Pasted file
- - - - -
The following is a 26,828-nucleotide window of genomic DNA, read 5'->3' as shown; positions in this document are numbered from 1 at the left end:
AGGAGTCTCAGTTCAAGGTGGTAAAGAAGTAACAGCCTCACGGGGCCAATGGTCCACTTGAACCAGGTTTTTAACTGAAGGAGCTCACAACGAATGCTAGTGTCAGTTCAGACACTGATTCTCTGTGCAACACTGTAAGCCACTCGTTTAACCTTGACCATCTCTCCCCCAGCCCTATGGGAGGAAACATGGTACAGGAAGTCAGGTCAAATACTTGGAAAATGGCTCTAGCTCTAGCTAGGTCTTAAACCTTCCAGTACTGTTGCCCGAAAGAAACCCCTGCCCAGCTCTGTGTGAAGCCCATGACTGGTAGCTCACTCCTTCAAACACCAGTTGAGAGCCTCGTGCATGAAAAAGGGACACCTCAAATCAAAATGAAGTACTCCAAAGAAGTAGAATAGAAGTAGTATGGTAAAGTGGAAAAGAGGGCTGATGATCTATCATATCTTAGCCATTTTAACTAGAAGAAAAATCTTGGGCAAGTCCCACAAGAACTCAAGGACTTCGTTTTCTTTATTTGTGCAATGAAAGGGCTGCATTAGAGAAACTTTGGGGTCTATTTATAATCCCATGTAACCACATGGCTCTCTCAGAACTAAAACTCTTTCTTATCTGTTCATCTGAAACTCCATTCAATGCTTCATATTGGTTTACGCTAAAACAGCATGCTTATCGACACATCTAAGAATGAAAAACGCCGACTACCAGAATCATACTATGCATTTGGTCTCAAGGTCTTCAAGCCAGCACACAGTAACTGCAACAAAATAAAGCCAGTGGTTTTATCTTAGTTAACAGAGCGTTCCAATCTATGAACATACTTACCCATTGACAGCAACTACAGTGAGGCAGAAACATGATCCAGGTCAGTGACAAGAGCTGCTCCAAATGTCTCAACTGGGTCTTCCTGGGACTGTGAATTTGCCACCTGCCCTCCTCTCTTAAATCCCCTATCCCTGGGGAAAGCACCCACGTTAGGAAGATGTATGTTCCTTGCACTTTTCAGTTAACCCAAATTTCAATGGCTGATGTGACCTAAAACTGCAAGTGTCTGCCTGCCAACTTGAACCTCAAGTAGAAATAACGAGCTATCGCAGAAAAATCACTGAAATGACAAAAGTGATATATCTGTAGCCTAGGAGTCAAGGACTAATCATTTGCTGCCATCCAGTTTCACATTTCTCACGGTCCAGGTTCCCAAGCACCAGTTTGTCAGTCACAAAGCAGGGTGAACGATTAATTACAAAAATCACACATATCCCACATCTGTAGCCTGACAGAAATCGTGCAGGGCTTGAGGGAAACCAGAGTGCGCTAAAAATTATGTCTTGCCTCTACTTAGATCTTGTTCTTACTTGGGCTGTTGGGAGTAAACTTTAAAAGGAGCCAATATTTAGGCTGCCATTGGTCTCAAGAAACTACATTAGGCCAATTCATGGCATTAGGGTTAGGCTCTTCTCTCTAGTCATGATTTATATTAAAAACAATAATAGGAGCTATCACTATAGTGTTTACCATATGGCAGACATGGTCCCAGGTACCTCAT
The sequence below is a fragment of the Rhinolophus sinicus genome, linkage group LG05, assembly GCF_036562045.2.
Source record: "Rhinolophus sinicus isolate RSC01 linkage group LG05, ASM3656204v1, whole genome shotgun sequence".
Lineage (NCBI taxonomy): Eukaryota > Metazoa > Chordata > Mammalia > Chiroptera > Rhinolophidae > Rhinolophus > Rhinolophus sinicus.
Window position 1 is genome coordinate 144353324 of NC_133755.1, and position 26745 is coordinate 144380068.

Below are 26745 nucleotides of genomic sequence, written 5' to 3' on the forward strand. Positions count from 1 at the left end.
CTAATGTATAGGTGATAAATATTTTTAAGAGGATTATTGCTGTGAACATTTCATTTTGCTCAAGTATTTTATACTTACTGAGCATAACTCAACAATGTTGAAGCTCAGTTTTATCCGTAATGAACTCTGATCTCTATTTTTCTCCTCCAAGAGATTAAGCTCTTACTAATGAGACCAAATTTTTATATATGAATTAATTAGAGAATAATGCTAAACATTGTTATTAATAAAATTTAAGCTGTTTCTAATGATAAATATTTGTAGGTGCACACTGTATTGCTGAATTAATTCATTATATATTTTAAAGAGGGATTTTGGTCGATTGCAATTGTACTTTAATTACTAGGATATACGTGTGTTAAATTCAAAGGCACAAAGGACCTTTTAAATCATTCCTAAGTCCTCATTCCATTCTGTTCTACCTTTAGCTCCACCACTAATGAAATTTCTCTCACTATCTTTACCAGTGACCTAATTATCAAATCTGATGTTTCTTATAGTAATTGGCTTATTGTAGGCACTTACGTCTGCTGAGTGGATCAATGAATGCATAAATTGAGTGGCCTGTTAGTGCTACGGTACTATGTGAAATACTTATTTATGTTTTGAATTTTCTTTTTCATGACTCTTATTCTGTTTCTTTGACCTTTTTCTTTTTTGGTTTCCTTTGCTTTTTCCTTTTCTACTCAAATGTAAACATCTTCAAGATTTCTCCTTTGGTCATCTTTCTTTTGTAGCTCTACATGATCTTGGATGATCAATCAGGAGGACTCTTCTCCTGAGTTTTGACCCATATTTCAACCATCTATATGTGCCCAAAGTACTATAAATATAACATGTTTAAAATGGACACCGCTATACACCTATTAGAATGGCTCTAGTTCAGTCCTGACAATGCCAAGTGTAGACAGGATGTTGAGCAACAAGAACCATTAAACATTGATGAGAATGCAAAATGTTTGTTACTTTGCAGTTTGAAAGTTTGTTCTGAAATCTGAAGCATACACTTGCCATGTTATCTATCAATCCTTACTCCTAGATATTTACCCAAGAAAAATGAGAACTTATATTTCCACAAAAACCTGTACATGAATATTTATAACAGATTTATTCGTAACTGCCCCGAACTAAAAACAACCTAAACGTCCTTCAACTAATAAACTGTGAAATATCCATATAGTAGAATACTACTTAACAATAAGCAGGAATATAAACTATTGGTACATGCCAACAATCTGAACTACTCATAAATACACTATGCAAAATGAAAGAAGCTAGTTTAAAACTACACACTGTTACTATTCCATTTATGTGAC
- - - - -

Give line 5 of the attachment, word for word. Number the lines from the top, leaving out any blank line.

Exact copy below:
Lineage (NCBI taxonomy): Eukaryota > Metazoa > Chordata > Mammalia > Chiroptera > Rhinolophidae > Rhinolophus > Rhinolophus sinicus.